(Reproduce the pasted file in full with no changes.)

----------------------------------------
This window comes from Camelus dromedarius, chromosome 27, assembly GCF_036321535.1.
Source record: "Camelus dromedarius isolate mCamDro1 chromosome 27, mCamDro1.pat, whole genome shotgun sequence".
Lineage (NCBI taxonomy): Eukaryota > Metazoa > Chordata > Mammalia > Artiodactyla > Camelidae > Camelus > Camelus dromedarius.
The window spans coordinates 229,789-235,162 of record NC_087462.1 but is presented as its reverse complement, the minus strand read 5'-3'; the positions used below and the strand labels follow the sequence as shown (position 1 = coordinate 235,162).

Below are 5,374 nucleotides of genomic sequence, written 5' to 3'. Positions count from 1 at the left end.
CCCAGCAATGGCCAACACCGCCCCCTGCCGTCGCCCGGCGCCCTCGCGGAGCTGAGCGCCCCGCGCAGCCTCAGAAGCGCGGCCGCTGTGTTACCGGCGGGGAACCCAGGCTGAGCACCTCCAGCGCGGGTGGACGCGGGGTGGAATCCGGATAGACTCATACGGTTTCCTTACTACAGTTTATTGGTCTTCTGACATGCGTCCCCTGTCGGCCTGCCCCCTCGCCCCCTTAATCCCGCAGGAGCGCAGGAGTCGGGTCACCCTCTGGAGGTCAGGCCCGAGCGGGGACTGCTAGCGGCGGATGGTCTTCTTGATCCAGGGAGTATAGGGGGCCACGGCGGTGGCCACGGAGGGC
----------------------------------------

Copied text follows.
This window comes from Camelus dromedarius, chromosome 27, assembly GCF_036321535.1.
Source record: "Camelus dromedarius isolate mCamDro1 chromosome 27, mCamDro1.pat, whole genome shotgun sequence".
Lineage (NCBI taxonomy): Eukaryota > Metazoa > Chordata > Mammalia > Artiodactyla > Camelidae > Camelus > Camelus dromedarius.
The window spans coordinates 229,789-235,162 of record NC_087462.1 but is presented as its reverse complement, the minus strand read 5'-3'; the positions used below and the strand labels follow the sequence as shown (position 1 = coordinate 235,162).

Below are 5,374 nucleotides of genomic sequence, written 5' to 3'. Positions count from 1 at the left end.
CCCAGCAATGGCCAACACCGCCCCCTGCCGTCGCCCGGCGCCCTCGCGGAGCTGAGCGCCCCGCGCAGCCTCAGAAGCGCGGCCGCTGTGTTACCGGCGGGGAACCCAGGCTGAGCACCTCCAGCGCGGGTGGACGCGGGGTGGAATCCGGATAGACTCATACGGTTTCCTTACTACAGTTTATTGGTCTTCTGACATGCGTCCCCTGTCGGCCTGCCCCCTCGCCCCCTTAATCCCGCAGGAGCGCAGGAGTCGGGTCACCCTCTGGAGGTCAGGCCCGAGCGGGGACTGCTAGCGGCGGATGGTCTTCTTGATCCAGGGAGTATAGGGGGCCACGGCGGTGGCCACGGAGGGC